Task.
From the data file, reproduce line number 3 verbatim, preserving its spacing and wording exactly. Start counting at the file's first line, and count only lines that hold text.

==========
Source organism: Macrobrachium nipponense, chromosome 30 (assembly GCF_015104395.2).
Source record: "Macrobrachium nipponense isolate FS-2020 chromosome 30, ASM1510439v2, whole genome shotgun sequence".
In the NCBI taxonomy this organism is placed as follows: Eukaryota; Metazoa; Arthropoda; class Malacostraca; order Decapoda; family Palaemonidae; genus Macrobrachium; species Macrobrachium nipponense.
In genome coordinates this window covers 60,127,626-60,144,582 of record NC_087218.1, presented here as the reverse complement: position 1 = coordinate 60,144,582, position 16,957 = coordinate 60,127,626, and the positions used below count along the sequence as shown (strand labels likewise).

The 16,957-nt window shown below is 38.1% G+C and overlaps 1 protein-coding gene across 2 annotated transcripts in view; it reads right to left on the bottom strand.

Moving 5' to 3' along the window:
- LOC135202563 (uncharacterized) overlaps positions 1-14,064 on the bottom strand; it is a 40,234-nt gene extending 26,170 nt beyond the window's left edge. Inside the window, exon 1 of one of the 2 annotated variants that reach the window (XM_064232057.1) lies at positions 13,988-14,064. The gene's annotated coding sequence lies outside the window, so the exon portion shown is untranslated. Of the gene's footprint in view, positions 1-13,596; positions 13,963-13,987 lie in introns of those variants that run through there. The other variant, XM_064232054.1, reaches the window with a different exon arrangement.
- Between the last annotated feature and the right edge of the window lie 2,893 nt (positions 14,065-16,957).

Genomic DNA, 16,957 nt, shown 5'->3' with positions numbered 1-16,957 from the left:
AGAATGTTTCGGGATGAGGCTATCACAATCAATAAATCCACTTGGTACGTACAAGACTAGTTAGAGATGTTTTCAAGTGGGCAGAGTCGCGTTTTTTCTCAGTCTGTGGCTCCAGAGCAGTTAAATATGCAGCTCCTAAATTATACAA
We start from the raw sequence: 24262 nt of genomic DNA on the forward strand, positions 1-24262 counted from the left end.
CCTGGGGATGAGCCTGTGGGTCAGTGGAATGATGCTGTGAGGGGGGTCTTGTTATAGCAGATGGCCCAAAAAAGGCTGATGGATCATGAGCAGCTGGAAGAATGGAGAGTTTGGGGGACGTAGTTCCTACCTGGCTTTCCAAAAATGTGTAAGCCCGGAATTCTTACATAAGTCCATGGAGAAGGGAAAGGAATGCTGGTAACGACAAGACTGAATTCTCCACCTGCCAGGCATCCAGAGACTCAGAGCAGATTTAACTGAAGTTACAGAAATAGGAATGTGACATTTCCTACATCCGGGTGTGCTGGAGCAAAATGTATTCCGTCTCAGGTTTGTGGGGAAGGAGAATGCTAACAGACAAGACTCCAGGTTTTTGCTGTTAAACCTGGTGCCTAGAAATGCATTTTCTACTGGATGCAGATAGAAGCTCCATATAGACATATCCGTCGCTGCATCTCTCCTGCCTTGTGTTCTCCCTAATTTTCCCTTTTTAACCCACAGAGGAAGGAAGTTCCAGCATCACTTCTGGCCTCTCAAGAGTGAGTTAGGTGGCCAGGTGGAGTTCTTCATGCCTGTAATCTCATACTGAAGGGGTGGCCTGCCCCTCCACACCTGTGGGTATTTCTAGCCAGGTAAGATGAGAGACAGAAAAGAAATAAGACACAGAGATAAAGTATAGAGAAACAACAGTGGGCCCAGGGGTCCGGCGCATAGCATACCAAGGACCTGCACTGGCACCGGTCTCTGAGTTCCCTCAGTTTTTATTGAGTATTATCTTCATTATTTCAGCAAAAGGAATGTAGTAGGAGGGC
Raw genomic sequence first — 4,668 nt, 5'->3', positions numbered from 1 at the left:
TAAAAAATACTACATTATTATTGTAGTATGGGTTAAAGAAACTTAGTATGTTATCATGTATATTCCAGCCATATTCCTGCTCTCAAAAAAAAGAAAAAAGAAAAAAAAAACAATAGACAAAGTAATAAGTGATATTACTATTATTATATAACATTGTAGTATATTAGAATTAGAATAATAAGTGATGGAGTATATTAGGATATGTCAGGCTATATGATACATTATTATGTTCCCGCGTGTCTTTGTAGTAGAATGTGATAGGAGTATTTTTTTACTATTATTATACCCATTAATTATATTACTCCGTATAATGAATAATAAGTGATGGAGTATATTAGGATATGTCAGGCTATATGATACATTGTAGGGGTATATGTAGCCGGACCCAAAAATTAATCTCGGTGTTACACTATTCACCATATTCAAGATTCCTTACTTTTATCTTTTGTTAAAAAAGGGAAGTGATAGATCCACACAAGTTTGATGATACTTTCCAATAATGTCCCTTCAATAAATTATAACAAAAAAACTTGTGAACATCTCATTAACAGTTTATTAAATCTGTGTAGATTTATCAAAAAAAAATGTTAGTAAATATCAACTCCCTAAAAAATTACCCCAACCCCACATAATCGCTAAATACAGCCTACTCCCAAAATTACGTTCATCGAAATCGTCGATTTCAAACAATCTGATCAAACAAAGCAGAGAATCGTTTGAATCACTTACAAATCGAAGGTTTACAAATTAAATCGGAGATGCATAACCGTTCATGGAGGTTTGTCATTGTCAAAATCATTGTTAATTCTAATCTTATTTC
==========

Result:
In the NCBI taxonomy this organism is placed as follows: Eukaryota; Metazoa; Arthropoda; class Malacostraca; order Decapoda; family Palaemonidae; genus Macrobrachium; species Macrobrachium nipponense.